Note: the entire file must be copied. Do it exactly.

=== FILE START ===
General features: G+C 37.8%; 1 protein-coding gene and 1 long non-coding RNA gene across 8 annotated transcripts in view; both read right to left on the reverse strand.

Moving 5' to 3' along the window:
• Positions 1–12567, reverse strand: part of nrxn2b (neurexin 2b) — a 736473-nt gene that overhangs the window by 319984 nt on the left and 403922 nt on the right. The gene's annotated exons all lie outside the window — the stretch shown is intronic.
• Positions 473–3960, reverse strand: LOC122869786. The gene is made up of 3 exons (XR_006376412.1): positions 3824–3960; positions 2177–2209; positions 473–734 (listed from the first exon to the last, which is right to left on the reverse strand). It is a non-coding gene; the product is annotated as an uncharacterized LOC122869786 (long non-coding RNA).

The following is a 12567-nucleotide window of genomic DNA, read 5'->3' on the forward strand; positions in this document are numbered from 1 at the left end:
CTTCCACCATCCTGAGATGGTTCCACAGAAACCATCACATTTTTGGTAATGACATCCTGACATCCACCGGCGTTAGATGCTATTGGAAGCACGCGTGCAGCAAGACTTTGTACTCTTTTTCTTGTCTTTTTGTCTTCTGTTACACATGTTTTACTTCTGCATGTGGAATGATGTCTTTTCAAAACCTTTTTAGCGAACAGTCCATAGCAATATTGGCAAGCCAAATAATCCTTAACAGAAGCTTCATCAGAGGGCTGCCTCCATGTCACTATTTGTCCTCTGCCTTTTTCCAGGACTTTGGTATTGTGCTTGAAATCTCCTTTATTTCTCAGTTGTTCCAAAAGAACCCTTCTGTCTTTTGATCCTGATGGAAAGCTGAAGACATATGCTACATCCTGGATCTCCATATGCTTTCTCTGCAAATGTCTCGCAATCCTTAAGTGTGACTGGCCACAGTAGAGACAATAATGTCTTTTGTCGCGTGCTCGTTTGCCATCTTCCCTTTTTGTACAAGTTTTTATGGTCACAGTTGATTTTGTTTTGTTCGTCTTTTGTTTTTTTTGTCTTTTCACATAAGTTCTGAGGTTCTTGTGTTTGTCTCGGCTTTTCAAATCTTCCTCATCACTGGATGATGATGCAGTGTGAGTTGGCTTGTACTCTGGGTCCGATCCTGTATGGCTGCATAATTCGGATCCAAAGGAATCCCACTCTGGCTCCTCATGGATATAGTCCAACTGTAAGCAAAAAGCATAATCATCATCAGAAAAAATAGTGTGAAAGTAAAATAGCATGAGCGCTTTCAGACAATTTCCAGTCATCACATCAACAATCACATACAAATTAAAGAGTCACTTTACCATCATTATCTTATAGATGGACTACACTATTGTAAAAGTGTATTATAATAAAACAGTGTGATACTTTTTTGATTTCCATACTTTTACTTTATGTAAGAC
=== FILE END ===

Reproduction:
General features: G+C 37.8%; 1 protein-coding gene and 1 long non-coding RNA gene across 8 annotated transcripts in view; both read right to left on the reverse strand.

Moving 5' to 3' along the window:
• Positions 1–12567, reverse strand: part of nrxn2b (neurexin 2b) — a 736473-nt gene that overhangs the window by 319984 nt on the left and 403922 nt on the right. The gene's annotated exons all lie outside the window — the stretch shown is intronic.
• Positions 473–3960, reverse strand: LOC122869786. The gene is made up of 3 exons (XR_006376412.1): positions 3824–3960; positions 2177–2209; positions 473–734 (listed from the first exon to the last, which is right to left on the reverse strand). It is a non-coding gene; the product is annotated as an uncharacterized LOC122869786 (long non-coding RNA).

The following is a 12567-nucleotide window of genomic DNA, read 5'->3' on the forward strand; positions in this document are numbered from 1 at the left end:
CTTCCACCATCCTGAGATGGTTCCACAGAAACCATCACATTTTTGGTAATGACATCCTGACATCCACCGGCGTTAGATGCTATTGGAAGCACGCGTGCAGCAAGACTTTGTACTCTTTTTCTTGTCTTTTTGTCTTCTGTTACACATGTTTTACTTCTGCATGTGGAATGATGTCTTTTCAAAACCTTTTTAGCGAACAGTCCATAGCAATATTGGCAAGCCAAATAATCCTTAACAGAAGCTTCATCAGAGGGCTGCCTCCATGTCACTATTTGTCCTCTGCCTTTTTCCAGGACTTTGGTATTGTGCTTGAAATCTCCTTTATTTCTCAGTTGTTCCAAAAGAACCCTTCTGTCTTTTGATCCTGATGGAAAGCTGAAGACATATGCTACATCCTGGATCTCCATATGCTTTCTCTGCAAATGTCTCGCAATCCTTAAGTGTGACTGGCCACAGTAGAGACAATAATGTCTTTTGTCGCGTGCTCGTTTGCCATCTTCCCTTTTTGTACAAGTTTTTATGGTCACAGTTGATTTTGTTTTGTTCGTCTTTTGTTTTTTTTGTCTTTTCACATAAGTTCTGAGGTTCTTGTGTTTGTCTCGGCTTTTCAAATCTTCCTCATCACTGGATGATGATGCAGTGTGAGTTGGCTTGTACTCTGGGTCCGATCCTGTATGGCTGCATAATTCGGATCCAAAGGAATCCCACTCTGGCTCCTCATGGATATAGTCCAACTGTAAGCAAAAAGCATAATCATCATCAGAAAAAATAGTGTGAAAGTAAAATAGCATGAGCGCTTTCAGACAATTTCCAGTCATCACATCAACAATCACATACAAATTAAAGAGTCACTTTACCATCATTATCTTATAGATGGACTACACTATTGTAAAAGTGTATTATAATAAAACAGTGTGATACTTTTTTGATTTCCATACTTTTACTTTATGTAAGAC